I don't remember where this was and I don't remember noticing the shark's teeth on the dinghy. But now I've seen it, it reminds me of the shark's teeth that Dad painted on the dinghy he built for us about 55 years ago. It lasted for about 30 years before the bottom rotted and my brother put his foot through it when we were on the far side of the river ...

·      On Saturday, I had given up and was hating the locks, and wanted to get off the Thames as fast as I could. Every lock keeper seemed to have different ways of doing things and gave different instructions; at our first staffed lock of the day, I’d been growled at for hovering back from the lock and off to the right, instead of tying up outside the lock. Being growled at really set me up nicely for the day – not! Then my capability at steering into and settling in a stable fashion at the side of the locks seemed to go from bad to worse!!!! AAARRRGGGHHH!!! I said to David that if it wasn’t so expensive, I’d pay to have the boat trucked to Oxford to avoid more locking on the river!
·      But fortunately that afternoon David was growled at by one lock keeper for coming into the lock enclosure while we were waiting outside the lock for it to empty (tied up of course!!), and he was told he should stay on the boat. Back he came, and our technique now is so much easier. We hand the ropes to the lock keepers and let them do the work. I think I could get used to that!
·      We met some nice people back at Hampton Court moorings, Phil and Deborah on their nb Four Miles On. We have seen them several times since then at locks and they are lovely. They told us to take things at our speed and not be rushed – good coaching. By the way, Phil is the master of mooring in small spaces. On Sunday arvo they moored outside the Tescos in Reading. The space he got into was about 6 inches longer than their boat – Impressive! As we walked across the river at Reading we saw them and were most un-English in our behaviour as we shouted and waved to them from the bridge …
·      The lock keepers at Caversham Lock were lovely.
·      I think the secret on Sunday was that I wore my boots – goretex and leather, brown lace up, very butch. They are my lucky boots, like tennis and golf players etc have their good luck charms. So everyday from now on on the Thames, I am wearing my boots … To be honest, it’s only because I stubbed a toe on Saturday and I need to keep it covered.

There is lots of it about on the banks of the Thames.  
David dropped an NZ $2 coin over the open cabin bilge - he is trying to find it. It isn't there - it fell behind the step ladder above his head ... But this isn't the money I meant!
David's $2 won't buy him this ....

or this ...

We moored up in Reading on Sunday arvo at Churchill Meadows. A lovely mooring with bollards and just enough room for us. A small boat could fit either end of us, and we were in the middle of the space – we could have moved to either end but the mooring wasn’t straight so we’d have been sticking out into the river. No one turned up though so it was quiet.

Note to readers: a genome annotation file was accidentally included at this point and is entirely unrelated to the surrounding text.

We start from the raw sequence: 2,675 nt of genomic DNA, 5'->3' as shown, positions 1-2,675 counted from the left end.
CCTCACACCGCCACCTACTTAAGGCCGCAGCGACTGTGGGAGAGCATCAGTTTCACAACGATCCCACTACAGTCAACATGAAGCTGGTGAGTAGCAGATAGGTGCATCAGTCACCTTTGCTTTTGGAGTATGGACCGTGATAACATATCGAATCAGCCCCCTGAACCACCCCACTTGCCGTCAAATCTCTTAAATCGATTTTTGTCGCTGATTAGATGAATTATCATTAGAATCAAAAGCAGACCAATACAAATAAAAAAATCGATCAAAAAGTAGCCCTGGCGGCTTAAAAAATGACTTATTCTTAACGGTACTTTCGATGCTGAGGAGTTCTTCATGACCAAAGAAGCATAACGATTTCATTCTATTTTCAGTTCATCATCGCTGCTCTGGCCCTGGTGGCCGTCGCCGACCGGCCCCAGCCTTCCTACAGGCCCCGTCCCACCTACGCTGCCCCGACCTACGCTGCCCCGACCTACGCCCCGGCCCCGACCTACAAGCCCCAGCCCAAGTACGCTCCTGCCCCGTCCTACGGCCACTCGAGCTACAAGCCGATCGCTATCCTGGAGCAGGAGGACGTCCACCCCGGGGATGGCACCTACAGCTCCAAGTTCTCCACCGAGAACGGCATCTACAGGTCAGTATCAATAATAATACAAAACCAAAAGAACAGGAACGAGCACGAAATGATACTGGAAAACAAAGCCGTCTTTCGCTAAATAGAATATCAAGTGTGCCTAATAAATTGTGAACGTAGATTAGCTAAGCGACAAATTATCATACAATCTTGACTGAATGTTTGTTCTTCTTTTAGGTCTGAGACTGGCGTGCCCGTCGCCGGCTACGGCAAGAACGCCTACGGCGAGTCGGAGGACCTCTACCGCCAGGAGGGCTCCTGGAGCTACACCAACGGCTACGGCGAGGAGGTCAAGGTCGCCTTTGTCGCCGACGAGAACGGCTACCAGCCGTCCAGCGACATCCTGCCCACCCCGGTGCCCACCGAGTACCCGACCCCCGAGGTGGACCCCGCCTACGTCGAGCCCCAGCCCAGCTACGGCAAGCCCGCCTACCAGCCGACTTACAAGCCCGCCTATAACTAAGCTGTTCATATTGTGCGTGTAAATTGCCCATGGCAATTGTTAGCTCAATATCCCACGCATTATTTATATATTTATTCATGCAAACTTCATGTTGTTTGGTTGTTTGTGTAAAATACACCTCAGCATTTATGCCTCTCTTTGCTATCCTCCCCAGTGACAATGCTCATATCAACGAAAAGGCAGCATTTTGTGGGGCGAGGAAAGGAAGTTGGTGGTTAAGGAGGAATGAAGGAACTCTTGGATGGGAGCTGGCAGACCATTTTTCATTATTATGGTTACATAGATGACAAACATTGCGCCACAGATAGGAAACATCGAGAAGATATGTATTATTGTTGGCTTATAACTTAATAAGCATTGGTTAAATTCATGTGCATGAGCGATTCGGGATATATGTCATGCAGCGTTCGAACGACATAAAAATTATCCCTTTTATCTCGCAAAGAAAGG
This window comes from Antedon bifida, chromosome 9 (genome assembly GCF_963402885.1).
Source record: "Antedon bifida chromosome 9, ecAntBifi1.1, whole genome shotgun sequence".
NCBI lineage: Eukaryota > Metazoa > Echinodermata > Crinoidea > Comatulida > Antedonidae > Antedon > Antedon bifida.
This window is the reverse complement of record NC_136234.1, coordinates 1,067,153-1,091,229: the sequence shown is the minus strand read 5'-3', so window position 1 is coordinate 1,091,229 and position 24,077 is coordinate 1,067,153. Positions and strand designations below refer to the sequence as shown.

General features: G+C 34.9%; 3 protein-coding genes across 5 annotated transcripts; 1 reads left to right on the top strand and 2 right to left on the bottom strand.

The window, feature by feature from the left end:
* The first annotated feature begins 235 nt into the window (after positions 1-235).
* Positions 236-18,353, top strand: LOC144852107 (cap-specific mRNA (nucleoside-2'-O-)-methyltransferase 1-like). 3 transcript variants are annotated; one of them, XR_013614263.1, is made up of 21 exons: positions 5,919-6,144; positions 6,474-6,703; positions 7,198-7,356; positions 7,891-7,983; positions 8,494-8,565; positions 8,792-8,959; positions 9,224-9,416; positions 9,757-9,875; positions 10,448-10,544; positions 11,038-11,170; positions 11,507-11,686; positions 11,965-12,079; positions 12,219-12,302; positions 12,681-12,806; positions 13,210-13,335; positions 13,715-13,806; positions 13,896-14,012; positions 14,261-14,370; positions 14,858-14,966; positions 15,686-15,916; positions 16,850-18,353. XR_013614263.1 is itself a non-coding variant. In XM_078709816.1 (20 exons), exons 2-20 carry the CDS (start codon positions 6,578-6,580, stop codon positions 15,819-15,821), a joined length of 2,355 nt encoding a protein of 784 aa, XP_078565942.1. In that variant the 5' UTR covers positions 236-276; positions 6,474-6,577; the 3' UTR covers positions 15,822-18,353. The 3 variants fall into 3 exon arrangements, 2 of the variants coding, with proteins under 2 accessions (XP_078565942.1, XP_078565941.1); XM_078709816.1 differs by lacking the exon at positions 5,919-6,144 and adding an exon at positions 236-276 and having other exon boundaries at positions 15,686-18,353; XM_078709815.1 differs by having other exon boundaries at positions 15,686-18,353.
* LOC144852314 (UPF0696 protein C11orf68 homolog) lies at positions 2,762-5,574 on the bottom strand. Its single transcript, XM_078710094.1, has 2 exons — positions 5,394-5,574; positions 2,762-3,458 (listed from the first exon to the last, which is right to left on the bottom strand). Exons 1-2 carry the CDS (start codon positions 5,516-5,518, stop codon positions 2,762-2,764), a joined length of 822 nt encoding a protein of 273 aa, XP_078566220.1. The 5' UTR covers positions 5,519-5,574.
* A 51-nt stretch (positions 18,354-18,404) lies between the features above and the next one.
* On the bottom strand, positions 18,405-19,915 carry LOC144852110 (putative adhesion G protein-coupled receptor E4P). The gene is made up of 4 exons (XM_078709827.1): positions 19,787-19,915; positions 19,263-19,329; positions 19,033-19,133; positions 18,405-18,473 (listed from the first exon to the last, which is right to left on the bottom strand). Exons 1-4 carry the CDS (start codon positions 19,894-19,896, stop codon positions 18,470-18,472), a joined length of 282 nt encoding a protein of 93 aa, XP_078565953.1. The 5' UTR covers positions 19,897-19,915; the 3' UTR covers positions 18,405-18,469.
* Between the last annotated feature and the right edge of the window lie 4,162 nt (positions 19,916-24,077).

We thought lots about our dear friend Melita over that 24 hours – she lived in Reading for some time and every time we came to visit her when we were living in London and Church Enstone, we had to phone for instructions as we couldn’t find our way to Earley … In the end, Melita gave David the Microsoft maps package which he used to use on the laptop as we travelled. He had to go out to the car 10 minutes before we were due to leave so he could set up the little satellite searcher on the sunroof and get the package up and running and enter the address we were heading for. If he didn’t get there before I was ready, he used to get grumpy if I started driving before he’d got the directions sorted, even if I knew my way out of Church Enstone …

Barry and Pauline:

We are so lucky to have such good friends in Barry and Pauline. Barry was with us for over a week, and Pauline came for both intervening weekends. As well as being great fun, they were a tremendous help while David and I were stressing over the locks, and were able to take over when I needed a break. It is a bit tough being the only steerer, so it’s great having people on board who are extremely capable.


I am getting more suntanned as we move along. However, there was the heaviest rain with lots of thunder on Saturday late arvo/early evening, hence mooring up next to the schoolgirls' regatta at Henley. And it was mid-summer’s day on Sunday, and while it ended up being warm, it started out like this:
I am wearing shorts, but only because I can't change into jeans while steering. I have a long sleeved top, a fleecy, and my goretex windproof jacket and leather glove (only one as the iphone doesn't respond to leather, only my soft and lovely skin) - it may look sunny but it was bloody freezing! I nearly called for my scarf it was so chilly. And even Barry, who is the hardest hard man we know, was feeling the cold. David had his stress to keep him warm though.